I must admit that I really don’t understand what Scott and Nick are saying. It is pretty clear to me that the shock in 2008-9 was negative aggregate demand shock.

Lets start with the textbook version of a negative aggregate demand (AD) shock). Here is how a negative demand shock looks in AS/AD model (the growth rate version):

Demand shock

So what happened in Canada? Here is a look at inflation measured by headline CPI and by the price deflator for final domestic sales.

CAD inflation

Both measures of inflation were running higher than the Bank of Canada’s official 2% inflation target when the crisis hit in the autumn of 2008.

However, it is pretty clear that inflation slowed sharply and dropped well-below the 2% inflation target in 2009 as the Canadian economy went into recession (real GDP contracted). It is hard to say that this is anything other than a rather large negative AD shock.

Obvioulsy inflation increased above 2% in 2011, but we all know that a major negative supply shock hit in 2011 as global oil prices spiked. In the case of Canada this in fact is both a negative supply shock and a positive demand shock (remember Canada is an oil exporter). That said, the rise in inflation was certainly not dramatic and since 2012 inflation has once again dropped well-below 2% indicating that monetary policy in Canada has become overly tight given the BoC’s 2% inflation target.

I might add that different measures of inflation expectations (both survey and market data) are telling the exact same story. Inflation and inflation expectations eased significantly in 2008-9 and once again in 2012.  

And we can tell the same story if we look at the price level. The graph below compares the two measures of prices (CPI and the final domestic demand deflator) with an 2% price path starting in Q3 2008.

Canada Price Level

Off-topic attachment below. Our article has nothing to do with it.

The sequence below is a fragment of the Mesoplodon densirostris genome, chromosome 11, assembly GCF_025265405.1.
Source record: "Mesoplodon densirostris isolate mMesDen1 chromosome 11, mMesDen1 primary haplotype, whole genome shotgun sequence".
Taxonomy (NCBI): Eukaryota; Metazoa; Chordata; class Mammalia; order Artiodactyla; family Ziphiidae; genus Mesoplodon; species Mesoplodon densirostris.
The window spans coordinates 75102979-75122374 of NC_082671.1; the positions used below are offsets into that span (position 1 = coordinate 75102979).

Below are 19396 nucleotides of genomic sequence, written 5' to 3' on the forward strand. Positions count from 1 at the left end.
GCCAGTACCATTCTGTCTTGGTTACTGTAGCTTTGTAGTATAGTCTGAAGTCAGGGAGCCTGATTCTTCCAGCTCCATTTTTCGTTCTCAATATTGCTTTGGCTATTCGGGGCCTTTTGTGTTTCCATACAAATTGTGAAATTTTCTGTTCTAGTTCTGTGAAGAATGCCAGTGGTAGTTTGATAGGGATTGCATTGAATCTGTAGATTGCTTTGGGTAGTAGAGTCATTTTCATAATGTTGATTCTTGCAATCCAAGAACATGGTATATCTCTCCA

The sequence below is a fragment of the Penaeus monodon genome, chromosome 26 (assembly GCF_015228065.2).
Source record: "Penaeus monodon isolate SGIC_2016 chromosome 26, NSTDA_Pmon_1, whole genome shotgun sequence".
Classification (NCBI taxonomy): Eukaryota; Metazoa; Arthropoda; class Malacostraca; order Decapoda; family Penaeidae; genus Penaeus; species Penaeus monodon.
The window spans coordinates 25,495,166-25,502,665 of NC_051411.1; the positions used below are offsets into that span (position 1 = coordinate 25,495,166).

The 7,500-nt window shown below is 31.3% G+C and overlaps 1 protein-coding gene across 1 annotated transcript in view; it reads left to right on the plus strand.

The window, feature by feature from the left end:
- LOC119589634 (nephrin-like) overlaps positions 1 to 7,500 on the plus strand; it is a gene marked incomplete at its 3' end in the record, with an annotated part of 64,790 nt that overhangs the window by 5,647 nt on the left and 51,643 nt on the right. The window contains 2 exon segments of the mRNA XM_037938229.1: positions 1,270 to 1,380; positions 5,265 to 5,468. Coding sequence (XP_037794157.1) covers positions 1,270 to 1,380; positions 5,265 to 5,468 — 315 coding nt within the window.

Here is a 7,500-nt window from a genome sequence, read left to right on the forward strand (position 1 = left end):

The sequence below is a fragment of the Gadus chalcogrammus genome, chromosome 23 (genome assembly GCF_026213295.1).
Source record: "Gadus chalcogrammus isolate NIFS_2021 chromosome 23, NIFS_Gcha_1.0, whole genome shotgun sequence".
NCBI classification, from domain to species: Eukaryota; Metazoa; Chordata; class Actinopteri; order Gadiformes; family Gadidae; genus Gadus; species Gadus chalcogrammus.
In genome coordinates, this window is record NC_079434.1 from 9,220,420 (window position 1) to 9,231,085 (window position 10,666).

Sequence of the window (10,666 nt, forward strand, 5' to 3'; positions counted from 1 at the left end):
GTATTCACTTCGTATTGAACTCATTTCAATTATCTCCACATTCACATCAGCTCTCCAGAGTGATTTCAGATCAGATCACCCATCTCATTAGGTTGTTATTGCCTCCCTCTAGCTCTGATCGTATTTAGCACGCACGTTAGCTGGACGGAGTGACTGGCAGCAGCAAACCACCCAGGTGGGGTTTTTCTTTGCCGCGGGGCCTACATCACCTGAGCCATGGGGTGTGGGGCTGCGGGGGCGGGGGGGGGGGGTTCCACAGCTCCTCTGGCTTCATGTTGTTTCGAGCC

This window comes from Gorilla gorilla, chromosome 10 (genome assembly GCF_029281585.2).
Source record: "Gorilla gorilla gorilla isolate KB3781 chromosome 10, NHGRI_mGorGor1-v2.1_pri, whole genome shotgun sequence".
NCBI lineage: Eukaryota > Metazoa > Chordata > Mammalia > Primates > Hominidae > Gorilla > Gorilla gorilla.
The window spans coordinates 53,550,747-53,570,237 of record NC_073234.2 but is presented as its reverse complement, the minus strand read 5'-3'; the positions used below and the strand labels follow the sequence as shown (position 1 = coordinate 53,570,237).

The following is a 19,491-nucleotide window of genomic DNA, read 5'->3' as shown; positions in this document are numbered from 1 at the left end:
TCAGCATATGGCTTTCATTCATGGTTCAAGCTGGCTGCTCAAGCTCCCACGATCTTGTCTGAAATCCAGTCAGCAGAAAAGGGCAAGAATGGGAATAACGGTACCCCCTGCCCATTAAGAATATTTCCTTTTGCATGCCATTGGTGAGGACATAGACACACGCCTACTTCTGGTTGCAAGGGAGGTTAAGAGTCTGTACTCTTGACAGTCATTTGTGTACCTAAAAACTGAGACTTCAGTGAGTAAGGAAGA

Again the picture is clear. The price level – for both measures – are lower than a hypothetical 2% price level path – indicating that Mark Carney and his colleagues in the Bank of Canada have kept monetary conditions too tight over the past 4-5 years – maybe because of a preoccupation with the risk of “bubbles”. Mark Carney might be talking about NGDP level targeting, but he is certainly also speaking quite a bit about “macroprudential indicators” (modern central bank lingo for bubble risk).

Concluding, it is very clear that the Canadian economy was hit by a large negative demand shock in 2008 and initially the BoC has kept monetary policy overly tight and the recent tightening of monetary conditions certainly also looks problematic.

Once again it is monetary policy failure and it is certainly not a negative supply shock, which is to blame for the Canadian recession and sub-trend growth since 2008. Needless to say NGDP tells the exact same story. I should add that the size of this “monetary policy failure” is fairly small compared to for example for example what we have seen in the euro zone.

Reminding Scott about the Sumner Critique

Given the very clear evidence of a negative demand shock I find this comment from Scott somewhat puzzling:

Let’s suppose that the BOC had been targeting NGDP in 2008, when global trade fell off a cliff.  How would the Canadian economy have been affected?  Many would see the drop in global trade as a demand shock hitting Canada, as there would have been less demand for Canadian exports.  In fact, it would be an adverse supply shock.  Even if the BOC had been targeting NGDP, output would have probably fallen.  Factories in Ontario making transmissions for cars assembled in Ohio would have seen a drop in orders for transmissions.  That’s a real shock.  No (plausible) amount of price flexibility would move those transmissions during a recession.  If the assembly plant in Ohio stopped building cars, then they don’t want Canadian transmissions.  If the US stops building houses, then we don’t want Canadian lumber.  That’s a real shock to Canada, i.e. an AS shock.